Nearly 600 years ago, the Inca nation appeared in southern Peru, and in a relatively short time, consolidated its power in Cusco, before expanding north to what are now Ecuador and Colombia and south to present-day Chile. However, it is particularly in this scenic and fascinating region of Peru that visitors will find the legacy of the Inca Empire everywhere: in mountain villages, magnificent stone monuments, colorful markets and annual fiestas.
The archaeological capital of South America, Cusco is rich in pre-Columbian remains such as the Koricancha Temple, the Inca Baths with their sophisticated canal system and the vast Sacsayhuaman Fortress site of ancient religious celebrations. Colonial treasures include mansions and churches (the Cathedral, La Merced Convent, La Compania), built on Inca foundations. Churches are full of marvelous works from the Cusco School of painting, distinguished by its mix of Catholic and pagan imagery.
Outside Cusco and in the Urubamba River Valley or "Sacred Valley of the Incas" is a favorite for outdoors activities: river rafting, hiking, horse-back riding, biking, ballooning; and take-off point for Inca Trail trekkers. Ollantaytambo fortress should not be missed. Pisac is a recommended visit for its Inca ruins above the town and the Indian market in the village square (Tue, Thu, Sun).
The Lost City of the Incas was a remote fortress/sanctuary abandoned by the Inca, reclaimed by the jungle and hidden from view until Hiram Bingham of Yale University rediscovered it in 1911. With altars, temples, staircases and terraces, this is one of the world's most extraordinary sites, one that can be visited (by train or helicopter) on a day trip from Cusco, but better yet with an overnight stay.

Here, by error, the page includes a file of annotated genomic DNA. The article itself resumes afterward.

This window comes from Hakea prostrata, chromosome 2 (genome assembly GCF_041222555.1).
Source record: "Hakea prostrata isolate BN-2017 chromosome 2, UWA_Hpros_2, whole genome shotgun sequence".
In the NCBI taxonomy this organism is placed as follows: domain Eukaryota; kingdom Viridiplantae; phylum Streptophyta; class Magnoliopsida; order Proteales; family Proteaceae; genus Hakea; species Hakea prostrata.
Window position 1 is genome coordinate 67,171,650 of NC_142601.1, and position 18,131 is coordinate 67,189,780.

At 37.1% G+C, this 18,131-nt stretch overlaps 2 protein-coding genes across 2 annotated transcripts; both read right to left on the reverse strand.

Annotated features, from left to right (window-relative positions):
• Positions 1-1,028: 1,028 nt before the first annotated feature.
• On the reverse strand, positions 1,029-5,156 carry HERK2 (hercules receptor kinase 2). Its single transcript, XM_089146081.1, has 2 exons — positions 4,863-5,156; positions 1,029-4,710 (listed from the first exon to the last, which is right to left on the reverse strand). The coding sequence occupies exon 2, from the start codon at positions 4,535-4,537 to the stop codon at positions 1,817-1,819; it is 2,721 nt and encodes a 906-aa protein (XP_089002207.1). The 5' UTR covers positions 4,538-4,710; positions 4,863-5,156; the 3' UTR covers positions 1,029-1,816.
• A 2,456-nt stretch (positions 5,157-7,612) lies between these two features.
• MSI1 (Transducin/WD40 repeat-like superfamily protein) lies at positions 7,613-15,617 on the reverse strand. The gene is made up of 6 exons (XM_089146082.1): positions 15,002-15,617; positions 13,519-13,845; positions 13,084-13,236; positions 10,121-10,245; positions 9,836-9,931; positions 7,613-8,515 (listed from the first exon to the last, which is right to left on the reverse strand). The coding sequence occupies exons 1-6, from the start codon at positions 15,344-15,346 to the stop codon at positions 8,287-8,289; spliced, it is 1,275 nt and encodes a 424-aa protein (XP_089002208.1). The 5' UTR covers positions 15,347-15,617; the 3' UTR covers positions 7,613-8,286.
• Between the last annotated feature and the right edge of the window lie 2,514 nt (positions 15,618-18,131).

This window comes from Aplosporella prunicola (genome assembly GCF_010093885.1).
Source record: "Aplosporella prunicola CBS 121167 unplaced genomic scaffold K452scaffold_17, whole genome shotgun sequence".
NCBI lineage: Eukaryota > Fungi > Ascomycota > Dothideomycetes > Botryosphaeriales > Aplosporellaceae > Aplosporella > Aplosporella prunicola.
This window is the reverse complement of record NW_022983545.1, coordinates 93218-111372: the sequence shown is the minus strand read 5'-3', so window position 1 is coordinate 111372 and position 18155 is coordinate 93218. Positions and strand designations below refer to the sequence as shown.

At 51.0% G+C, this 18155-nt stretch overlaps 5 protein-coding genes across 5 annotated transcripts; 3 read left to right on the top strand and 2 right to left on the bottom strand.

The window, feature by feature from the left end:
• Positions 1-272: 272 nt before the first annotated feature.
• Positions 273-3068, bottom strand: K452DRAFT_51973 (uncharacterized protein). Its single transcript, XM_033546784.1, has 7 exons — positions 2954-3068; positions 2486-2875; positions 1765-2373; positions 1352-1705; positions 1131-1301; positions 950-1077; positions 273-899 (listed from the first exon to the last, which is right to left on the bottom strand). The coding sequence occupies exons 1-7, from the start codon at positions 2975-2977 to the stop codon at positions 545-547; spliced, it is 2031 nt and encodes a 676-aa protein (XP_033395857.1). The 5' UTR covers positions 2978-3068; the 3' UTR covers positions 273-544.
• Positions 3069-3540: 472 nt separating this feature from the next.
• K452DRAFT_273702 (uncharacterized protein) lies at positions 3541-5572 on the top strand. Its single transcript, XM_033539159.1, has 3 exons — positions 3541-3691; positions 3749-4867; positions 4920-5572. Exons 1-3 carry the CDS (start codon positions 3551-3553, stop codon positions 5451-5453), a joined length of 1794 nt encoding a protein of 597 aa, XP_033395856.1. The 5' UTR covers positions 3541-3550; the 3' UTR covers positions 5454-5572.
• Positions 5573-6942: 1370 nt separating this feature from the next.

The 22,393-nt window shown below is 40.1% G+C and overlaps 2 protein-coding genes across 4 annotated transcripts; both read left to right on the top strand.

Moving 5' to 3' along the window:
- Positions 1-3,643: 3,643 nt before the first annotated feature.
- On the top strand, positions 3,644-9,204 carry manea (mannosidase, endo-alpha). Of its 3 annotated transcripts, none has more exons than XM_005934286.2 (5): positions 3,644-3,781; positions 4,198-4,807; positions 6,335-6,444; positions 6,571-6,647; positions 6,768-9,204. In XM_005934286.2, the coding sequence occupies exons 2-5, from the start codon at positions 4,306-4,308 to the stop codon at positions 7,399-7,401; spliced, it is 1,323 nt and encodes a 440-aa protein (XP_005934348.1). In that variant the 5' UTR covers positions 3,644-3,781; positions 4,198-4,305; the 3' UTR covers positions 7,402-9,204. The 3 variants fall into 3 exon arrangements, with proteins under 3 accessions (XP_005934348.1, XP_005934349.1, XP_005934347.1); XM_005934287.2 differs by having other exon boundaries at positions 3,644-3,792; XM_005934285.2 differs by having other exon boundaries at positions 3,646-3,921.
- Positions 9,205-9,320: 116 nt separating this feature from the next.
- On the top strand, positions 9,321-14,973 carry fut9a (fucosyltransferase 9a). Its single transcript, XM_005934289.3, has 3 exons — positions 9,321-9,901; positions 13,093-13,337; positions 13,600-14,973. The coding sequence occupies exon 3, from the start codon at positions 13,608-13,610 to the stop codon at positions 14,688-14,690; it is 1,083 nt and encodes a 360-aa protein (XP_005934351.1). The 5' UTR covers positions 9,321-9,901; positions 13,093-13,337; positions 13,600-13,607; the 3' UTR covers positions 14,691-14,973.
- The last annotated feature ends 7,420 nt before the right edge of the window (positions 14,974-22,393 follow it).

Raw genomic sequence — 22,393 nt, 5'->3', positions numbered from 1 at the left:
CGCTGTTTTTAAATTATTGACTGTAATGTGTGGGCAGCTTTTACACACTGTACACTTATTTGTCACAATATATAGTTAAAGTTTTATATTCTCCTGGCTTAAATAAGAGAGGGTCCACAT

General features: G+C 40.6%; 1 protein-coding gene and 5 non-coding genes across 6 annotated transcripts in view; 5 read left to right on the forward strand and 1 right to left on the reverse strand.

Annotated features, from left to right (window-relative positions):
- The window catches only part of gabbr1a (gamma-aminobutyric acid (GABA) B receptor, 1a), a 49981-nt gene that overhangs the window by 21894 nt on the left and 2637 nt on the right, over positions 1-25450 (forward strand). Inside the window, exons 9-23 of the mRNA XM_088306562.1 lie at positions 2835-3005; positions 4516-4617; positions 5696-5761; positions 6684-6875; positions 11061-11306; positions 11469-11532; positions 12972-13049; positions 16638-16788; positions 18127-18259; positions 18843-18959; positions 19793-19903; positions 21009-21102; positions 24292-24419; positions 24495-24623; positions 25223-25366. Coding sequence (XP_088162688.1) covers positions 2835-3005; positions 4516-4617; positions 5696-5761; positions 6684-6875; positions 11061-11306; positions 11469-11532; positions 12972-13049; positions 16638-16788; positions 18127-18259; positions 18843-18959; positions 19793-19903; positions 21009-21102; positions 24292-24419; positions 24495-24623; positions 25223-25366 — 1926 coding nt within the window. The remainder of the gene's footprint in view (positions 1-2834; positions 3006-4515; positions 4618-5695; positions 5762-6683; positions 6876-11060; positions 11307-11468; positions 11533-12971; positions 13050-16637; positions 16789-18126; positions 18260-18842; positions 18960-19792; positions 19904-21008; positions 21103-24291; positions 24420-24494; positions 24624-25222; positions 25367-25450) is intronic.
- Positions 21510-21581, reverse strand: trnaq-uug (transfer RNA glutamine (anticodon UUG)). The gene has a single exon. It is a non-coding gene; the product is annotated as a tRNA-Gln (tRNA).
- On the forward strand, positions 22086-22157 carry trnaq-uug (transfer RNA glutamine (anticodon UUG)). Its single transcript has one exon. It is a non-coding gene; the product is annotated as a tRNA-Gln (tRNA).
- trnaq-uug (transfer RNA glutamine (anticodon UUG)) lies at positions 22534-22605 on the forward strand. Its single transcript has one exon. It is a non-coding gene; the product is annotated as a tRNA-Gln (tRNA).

PUNO & LAKE TITICACA
By plane from Lima and Arequipa, or by train across the altiplano from Cusco, is Puno, Peru's folkloric center, with a rich array of handicrafts, costumes, traditional dances, fiestas and markets. The mysterious, circular chulpas of Sillustani, burial chambers of the Aymara Indians, lie 20 miles outside the town.
Puno is the stepping-off point for exploring the region's amazing array of islands, Indian inhabitants and colorful traditions. The best-known are the Uros people who live just offshore on floating islands made of totora reed. From Puno, visitors can cruise across lake Titicaca to Bolivia.
By air, this lovely city is 75 minutes south from Lima. Dominated by the snow-capped El Misti volcano, it is built of white stone called sillar. The pretty Plaza de Armas forms the city core, bordered on one side by a Jesuit church founded in 1689. There are many fine restored mansions and churches such as San Agustin with its churrigueresque facade, but the primary religious monument is the Santa Catalina Monastery, a flowering complex of buildings that once sheltered a community of 400 nuns.
A half-day drive from Arequipa, via the Aguada Blanca National Reserve which protects vicunas (natural relatives of the llama), Colca is twice as deep as the Grand Canyon and cuts through a region occupied by people whose lives have changed little since Inca times. They live in tiny villages with exquisitely decorated, although decrepit, old churches. Condors circle above ribbons of green terraces, built by the Incas in layers up canyon walls. These terraces are still farmed today.
Taquile men take visitors from Puno over Lake Titicaca waters to their isolated island. The local society, dedicated to agriculture, has developed an original form of "communal tourism" in which visitors share their food, homes, customs and traditions. Taquile is famous for its skilled weavers, whose crafts and folklore are exhibited in a local museum.